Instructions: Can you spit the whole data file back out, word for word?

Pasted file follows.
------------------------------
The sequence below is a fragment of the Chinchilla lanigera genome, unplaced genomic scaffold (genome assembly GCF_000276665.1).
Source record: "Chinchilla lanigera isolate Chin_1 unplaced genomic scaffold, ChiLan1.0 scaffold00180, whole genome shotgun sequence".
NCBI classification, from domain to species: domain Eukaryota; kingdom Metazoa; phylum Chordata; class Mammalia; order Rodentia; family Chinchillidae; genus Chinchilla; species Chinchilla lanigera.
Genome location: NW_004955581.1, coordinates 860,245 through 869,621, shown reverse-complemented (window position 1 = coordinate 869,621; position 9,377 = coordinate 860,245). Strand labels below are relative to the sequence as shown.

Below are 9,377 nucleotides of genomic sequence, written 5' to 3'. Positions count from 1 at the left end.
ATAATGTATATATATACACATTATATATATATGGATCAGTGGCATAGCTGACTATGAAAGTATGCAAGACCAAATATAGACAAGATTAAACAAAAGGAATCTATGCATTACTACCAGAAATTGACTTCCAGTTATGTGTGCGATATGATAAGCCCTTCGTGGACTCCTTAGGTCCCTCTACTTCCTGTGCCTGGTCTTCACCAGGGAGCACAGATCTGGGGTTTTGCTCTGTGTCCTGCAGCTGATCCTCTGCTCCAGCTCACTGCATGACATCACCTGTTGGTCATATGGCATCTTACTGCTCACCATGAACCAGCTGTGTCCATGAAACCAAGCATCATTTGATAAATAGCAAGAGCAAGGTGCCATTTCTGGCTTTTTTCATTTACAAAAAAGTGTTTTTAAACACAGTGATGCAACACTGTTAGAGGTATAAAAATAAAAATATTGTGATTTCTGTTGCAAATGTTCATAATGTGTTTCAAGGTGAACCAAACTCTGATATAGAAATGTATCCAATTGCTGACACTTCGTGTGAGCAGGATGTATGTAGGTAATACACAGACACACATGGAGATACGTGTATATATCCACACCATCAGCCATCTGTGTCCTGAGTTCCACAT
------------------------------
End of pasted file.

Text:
The sequence below is a fragment of the Chinchilla lanigera genome, unplaced genomic scaffold (genome assembly GCF_000276665.1).
Source record: "Chinchilla lanigera isolate Chin_1 unplaced genomic scaffold, ChiLan1.0 scaffold00180, whole genome shotgun sequence".
NCBI classification, from domain to species: domain Eukaryota; kingdom Metazoa; phylum Chordata; class Mammalia; order Rodentia; family Chinchillidae; genus Chinchilla; species Chinchilla lanigera.
Genome location: NW_004955581.1, coordinates 860,245 through 869,621, shown reverse-complemented (window position 1 = coordinate 869,621; position 9,377 = coordinate 860,245). Strand labels below are relative to the sequence as shown.

Below are 9,377 nucleotides of genomic sequence, written 5' to 3'. Positions count from 1 at the left end.
ATAATGTATATATATACACATTATATATATATGGATCAGTGGCATAGCTGACTATGAAAGTATGCAAGACCAAATATAGACAAGATTAAACAAAAGGAATCTATGCATTACTACCAGAAATTGACTTCCAGTTATGTGTGCGATATGATAAGCCCTTCGTGGACTCCTTAGGTCCCTCTACTTCCTGTGCCTGGTCTTCACCAGGGAGCACAGATCTGGGGTTTTGCTCTGTGTCCTGCAGCTGATCCTCTGCTCCAGCTCACTGCATGACATCACCTGTTGGTCATATGGCATCTTACTGCTCACCATGAACCAGCTGTGTCCATGAAACCAAGCATCATTTGATAAATAGCAAGAGCAAGGTGCCATTTCTGGCTTTTTTCATTTACAAAAAAGTGTTTTTAAACACAGTGATGCAACACTGTTAGAGGTATAAAAATAAAAATATTGTGATTTCTGTTGCAAATGTTCATAATGTGTTTCAAGGTGAACCAAACTCTGATATAGAAATGTATCCAATTGCTGACACTTCGTGTGAGCAGGATGTATGTAGGTAATACACAGACACACATGGAGATACGTGTATATATCCACACCATCAGCCATCTGTGTCCTGAGTTCCACAT